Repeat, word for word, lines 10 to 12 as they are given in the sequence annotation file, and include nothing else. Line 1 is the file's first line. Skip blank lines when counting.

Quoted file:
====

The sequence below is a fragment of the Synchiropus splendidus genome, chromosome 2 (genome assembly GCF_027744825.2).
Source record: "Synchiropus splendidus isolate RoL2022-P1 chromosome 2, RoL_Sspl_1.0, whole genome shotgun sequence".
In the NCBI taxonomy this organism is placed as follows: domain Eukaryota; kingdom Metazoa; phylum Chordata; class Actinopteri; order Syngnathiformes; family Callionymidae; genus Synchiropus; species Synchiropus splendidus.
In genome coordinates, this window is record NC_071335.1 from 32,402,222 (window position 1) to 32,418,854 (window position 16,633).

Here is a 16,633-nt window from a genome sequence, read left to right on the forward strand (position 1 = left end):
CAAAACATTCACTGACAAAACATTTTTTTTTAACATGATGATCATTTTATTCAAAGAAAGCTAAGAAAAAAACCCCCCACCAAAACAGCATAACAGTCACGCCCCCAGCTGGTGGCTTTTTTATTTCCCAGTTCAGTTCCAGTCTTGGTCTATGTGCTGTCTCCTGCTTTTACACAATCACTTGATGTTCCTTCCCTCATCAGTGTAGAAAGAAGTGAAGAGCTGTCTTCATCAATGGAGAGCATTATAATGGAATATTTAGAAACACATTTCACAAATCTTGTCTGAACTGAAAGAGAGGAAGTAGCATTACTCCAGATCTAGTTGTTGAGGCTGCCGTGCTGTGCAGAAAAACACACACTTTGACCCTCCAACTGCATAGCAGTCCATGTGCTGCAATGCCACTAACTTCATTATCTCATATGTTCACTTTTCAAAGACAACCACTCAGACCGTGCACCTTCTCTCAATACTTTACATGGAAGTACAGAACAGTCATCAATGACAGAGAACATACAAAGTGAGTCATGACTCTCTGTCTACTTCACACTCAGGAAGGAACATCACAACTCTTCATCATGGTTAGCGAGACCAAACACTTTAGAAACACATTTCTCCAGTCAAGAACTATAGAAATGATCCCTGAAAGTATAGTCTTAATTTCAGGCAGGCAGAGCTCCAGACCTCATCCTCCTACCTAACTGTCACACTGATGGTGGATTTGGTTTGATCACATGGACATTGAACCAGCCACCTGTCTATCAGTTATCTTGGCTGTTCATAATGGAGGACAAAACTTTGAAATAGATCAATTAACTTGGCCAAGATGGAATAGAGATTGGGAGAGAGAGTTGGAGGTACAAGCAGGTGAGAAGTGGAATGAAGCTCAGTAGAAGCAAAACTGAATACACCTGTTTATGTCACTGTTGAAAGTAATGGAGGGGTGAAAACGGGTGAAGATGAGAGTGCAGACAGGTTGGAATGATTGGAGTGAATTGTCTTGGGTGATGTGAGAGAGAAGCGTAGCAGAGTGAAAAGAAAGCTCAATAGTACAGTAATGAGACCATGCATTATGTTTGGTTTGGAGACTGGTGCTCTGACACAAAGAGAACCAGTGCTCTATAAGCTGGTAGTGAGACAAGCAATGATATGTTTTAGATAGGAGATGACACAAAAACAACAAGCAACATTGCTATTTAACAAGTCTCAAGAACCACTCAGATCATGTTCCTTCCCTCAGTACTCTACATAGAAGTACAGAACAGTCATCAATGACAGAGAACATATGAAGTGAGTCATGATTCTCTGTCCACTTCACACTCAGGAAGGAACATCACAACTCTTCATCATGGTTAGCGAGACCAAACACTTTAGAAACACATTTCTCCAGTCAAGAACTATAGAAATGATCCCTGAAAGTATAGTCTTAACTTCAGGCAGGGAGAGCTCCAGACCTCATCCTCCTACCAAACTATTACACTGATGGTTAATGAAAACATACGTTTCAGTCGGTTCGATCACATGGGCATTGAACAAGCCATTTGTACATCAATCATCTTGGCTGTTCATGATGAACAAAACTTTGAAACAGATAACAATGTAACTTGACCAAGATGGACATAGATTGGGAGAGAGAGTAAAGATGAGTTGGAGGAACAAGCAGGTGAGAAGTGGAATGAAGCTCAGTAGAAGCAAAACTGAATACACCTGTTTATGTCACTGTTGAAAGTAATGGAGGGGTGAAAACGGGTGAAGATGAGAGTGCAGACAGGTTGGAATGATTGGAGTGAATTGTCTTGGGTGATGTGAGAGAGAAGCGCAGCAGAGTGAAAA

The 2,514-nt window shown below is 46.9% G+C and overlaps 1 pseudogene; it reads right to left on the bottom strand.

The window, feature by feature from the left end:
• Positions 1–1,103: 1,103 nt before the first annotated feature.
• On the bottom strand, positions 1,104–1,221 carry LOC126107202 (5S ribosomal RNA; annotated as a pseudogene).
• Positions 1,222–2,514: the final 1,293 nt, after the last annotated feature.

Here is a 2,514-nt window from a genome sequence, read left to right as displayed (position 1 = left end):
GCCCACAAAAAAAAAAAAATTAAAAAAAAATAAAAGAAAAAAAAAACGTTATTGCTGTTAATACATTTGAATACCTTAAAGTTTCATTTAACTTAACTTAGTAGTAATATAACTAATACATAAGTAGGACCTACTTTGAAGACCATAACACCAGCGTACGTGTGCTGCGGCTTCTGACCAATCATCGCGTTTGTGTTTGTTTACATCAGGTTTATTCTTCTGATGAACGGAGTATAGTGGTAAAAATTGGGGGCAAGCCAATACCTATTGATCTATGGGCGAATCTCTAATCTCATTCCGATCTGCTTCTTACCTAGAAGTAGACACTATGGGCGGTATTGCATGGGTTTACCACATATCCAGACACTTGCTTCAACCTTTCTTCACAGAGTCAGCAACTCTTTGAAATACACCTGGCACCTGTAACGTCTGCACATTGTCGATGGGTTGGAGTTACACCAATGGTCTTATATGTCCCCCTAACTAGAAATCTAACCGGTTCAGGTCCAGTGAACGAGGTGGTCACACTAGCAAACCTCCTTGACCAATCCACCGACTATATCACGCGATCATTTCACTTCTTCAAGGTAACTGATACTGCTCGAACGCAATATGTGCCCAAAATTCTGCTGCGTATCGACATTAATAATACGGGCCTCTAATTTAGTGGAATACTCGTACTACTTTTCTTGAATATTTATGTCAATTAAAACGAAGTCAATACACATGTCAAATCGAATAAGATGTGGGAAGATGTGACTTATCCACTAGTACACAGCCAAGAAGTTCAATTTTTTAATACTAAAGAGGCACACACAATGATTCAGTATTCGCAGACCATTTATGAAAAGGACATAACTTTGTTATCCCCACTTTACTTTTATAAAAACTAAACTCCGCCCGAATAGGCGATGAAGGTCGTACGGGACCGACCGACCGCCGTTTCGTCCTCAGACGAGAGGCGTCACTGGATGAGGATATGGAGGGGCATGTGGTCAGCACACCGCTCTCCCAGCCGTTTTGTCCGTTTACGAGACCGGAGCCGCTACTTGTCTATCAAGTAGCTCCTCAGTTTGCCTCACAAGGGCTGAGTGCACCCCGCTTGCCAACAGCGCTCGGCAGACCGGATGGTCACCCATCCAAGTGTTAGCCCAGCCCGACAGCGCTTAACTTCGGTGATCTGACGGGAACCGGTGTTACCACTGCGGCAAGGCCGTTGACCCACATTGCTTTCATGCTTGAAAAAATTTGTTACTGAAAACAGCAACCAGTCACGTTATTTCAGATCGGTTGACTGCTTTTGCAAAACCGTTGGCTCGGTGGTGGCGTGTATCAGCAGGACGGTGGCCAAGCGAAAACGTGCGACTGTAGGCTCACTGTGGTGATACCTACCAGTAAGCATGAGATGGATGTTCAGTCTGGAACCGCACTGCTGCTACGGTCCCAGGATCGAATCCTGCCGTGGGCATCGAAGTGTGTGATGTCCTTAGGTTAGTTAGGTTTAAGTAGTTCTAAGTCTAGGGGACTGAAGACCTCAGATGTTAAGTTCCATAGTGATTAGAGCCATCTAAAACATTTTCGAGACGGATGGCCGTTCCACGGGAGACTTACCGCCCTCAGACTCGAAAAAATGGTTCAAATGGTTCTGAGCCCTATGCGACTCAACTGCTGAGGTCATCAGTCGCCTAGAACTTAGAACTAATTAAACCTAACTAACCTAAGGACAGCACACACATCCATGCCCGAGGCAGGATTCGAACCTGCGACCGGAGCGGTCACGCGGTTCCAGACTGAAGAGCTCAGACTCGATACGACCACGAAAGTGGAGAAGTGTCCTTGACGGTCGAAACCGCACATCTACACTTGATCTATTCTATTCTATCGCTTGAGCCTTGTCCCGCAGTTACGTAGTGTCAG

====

• On the bottom strand, positions 1,104–1,221 carry LOC126107202 (5S ribosomal RNA; annotated as a pseudogene).
• Positions 1,222–2,514: the final 1,293 nt, after the last annotated feature.

Here is a 2,514-nt window from a genome sequence, read left to right as displayed (position 1 = left end):